Tuesday, March 15, 2016

Reclaiming our Voice in the Public Square

Don't offend!  Don't make waves!!  Don't mix pulpit and politics!!!  Keep your opinions to yourself, lest people...  We hear these voices in our conversations if not as tapes in our heads.  We find ourselves susceptible to our longing to bring people together, and fear chasing any more members away annoyed.  Yet, these are inherent in the power of the gospel.  We call people/ourselves to repentance;  share God's steadfast love and grace;  and point to the blessing of God's ways, God's economy where there is abundance overflowing, enough for all.  Ministers of the word and sacrament are charged to be pastor, preacher, and prophet all impossibly at the same time.  Navigating these roles and functions is particularly challenging in a super charged political election season such as we find ourselves today! We ought not advocate for candidates.  However, we do have responsibility for proclaiming the gospel.  Marilyn Chandler McEntyre, who addressed the Presbytery of Lake Michigan at our recent meeting, challenged us to speak the truth in a culture of lies.  Words matter!

We have a higher calling than pleasing people and making them happy!  Our allegiance is to God, to following Jesus, who when challenged to take a political stand astutely said, "Render unto Caesar what is Caesar's, and unto God what is God's."  The gospel writer, mischievously leaves to the readers' imagination the twinkle in Jesus' eyes communicating the obvious. Everything belongs to God!  Our calling is to make disciples of Jesus and together, as the Church, be the body of Christ in the world today doing what Jesus does.

Jesus, in his first sermon to his hometown synagogue, extended God's blessing to the foreigner.  This enraged those with whom he grew up, to the extent of trying to throw him off the town's cliff.  I've visited Nazareth.  There is a cliff there.  Jesus passed through the midst of them that time.  But it a sign of things to come.  He repeatedly challenged the norms of the community by his interactions with those outside the circle of the insiders.  He engaged the Samaritan woman in conversation at the well.  He publicly invited himself to a hated persona non grata tax collector saying, "Zacchaeus... I'm going to your house today."  His manner with people emboldened ten lepers to approach him.  Jesus did not protect his ritual cleanness, but engaged them and healed them in the process.  So we approach Holy Week, it occurs to me that Jesus would not have been betrayed, arrested, tried, and crucified, if he hadn't offended peoples' sensibilities on behalf of the world.  This is the narrative from the beginning.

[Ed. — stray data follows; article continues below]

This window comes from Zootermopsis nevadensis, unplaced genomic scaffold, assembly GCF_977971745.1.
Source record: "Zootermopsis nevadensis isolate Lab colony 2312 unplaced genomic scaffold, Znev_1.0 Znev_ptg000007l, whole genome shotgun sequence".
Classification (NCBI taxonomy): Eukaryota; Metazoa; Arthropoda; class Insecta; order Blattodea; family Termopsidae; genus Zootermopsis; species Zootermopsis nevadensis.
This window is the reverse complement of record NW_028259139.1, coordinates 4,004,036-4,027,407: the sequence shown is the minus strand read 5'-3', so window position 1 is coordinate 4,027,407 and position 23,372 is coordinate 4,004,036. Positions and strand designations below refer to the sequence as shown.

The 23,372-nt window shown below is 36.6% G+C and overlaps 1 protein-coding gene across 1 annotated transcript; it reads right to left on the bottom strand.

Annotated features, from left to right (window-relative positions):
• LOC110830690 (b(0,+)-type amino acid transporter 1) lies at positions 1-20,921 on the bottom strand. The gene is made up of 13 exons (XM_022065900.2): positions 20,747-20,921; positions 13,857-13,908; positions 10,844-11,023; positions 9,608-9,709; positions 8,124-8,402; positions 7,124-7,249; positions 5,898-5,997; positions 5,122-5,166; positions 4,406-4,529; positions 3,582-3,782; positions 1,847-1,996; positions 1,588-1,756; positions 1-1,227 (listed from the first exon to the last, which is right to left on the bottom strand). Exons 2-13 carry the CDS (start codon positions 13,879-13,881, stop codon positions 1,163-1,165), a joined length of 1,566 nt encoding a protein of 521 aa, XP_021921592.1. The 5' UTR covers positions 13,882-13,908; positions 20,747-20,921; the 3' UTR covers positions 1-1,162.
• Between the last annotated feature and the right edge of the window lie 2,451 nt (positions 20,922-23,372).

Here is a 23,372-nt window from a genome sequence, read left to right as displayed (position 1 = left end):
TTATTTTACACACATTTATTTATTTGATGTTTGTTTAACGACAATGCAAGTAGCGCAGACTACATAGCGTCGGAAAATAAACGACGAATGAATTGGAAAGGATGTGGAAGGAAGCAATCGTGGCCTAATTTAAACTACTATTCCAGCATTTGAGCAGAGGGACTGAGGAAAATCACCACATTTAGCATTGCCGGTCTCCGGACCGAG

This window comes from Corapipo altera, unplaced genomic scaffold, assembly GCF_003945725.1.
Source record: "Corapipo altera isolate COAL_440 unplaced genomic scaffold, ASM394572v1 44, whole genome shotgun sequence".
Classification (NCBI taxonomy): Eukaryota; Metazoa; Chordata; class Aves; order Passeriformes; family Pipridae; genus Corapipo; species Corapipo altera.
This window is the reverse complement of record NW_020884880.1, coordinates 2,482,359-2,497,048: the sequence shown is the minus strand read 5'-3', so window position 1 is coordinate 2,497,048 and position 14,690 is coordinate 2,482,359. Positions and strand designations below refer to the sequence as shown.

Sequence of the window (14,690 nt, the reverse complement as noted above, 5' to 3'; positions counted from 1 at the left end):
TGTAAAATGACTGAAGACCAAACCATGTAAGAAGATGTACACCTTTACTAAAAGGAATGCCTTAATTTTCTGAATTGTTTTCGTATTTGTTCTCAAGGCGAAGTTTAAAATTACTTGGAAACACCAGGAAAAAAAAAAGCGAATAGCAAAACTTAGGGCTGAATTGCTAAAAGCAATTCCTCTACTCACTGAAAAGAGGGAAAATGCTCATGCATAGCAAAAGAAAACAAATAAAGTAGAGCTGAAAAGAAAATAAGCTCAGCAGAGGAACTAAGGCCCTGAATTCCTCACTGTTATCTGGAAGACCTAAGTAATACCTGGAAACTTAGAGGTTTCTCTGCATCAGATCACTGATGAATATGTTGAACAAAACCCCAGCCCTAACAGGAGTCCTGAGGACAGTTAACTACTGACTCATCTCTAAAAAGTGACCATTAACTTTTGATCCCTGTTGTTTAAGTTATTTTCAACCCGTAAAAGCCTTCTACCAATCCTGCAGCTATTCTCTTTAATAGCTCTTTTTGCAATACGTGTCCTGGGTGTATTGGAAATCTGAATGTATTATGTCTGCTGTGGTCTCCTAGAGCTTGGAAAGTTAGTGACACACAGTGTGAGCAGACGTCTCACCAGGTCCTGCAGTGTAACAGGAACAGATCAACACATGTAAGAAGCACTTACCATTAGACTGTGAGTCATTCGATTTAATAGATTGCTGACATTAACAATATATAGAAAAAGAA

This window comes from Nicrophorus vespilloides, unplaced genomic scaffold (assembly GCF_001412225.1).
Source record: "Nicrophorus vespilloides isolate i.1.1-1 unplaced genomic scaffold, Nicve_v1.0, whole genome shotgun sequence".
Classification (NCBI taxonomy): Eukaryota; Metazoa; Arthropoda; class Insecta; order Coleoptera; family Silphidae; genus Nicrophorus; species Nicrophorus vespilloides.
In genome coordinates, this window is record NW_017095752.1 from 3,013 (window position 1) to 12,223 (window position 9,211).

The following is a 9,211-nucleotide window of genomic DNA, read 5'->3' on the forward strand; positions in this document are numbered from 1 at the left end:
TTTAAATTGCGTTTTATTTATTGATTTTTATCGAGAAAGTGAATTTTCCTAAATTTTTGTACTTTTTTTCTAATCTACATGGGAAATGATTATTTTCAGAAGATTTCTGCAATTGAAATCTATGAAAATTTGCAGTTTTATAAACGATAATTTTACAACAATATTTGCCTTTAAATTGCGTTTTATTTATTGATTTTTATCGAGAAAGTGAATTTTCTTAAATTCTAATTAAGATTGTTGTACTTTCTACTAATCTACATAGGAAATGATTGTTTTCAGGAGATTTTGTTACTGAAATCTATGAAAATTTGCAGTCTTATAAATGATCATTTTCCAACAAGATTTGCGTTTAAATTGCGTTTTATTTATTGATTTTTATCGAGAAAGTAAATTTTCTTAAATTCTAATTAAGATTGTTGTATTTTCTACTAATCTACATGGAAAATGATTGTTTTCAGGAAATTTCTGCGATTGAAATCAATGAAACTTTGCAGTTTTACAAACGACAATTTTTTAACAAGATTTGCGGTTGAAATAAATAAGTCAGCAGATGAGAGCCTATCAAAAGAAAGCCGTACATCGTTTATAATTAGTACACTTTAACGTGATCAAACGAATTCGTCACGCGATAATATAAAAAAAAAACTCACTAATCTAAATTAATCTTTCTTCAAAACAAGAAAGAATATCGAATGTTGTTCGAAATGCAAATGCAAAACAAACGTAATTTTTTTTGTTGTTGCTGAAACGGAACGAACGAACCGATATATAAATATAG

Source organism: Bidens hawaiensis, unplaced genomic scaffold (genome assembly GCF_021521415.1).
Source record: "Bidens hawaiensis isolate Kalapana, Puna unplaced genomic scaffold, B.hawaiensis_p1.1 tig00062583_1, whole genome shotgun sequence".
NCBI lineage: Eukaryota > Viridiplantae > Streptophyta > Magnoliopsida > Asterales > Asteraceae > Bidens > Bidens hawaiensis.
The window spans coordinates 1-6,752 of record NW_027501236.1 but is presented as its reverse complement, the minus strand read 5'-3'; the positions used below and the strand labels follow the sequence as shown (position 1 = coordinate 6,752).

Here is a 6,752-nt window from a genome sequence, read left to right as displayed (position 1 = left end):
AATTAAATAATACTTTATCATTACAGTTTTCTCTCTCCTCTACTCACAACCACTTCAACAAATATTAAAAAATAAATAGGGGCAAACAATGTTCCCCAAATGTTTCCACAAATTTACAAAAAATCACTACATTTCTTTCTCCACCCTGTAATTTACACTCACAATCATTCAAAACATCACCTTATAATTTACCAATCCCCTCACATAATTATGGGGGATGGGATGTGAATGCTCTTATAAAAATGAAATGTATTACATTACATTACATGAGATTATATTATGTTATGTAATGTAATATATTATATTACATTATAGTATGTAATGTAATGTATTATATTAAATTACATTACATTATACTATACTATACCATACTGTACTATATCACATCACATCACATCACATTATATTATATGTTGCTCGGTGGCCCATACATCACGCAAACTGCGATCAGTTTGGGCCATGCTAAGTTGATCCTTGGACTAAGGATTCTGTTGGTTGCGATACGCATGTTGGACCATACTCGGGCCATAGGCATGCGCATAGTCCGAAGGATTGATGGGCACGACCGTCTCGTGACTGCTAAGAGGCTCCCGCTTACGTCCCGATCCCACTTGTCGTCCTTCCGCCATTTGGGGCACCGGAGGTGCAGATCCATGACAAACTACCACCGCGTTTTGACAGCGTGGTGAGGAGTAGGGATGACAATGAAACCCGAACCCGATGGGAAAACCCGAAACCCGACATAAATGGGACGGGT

It is an important time for the church to speak with a moral voice to our nation!  And maybe more difficult to speak a word to our fellow church members, friends, and neighbors with whom we may differ.  I confess that I held my tongue recently when my barber was sharing his support for a presidential candidate who greatly concerns me.  Dietrich Bonhoeffer and some confessing German Christians found their voice and declared their opposition to rise of the Third Reich and its obscuring the Gospel through the Barmen Declaration.  That declaration is now included in the Presbyterian Church's Book of Confessions.  A similar declaration is being circulated today.  It appeals to Christians in the United States.  I first read it in the Sojourners Magazine, April issue.  Signers include Rich Mouw, former president of Fuller Seminary, and Jul Medenblik, President of Calvin Theological Seminary, Will Willimon, Former Methodist Bishop.  I am a new signer of this letter.   It is an appeal to Christians in the United States.  I invite you to read and sign it.  Find it at this Link to The Appeal

Another leader who has found his voice is Peter Marty.  He is the new publisher of Christian Century.  I found his editorial "Who Matters to Us?" in the March 16, 2016 issue powerful.  http://www.christiancentury.org/article/2016-02/who-matters-us

May we each find our voice in the public square.
May we proclaim the gospel with power and integrity.
May we be mindful of those who have gone before us, who did not ask to enter the strife, but who were compelled to speak a word against the tide:  Fredrick Douglas, Sojourner Truth, Dietrich Bonhoeffer, Dorothy Day, Martin Luther King, Jr., William Sloan Coffin, Wendell Berry, and the many whose names are not remembered.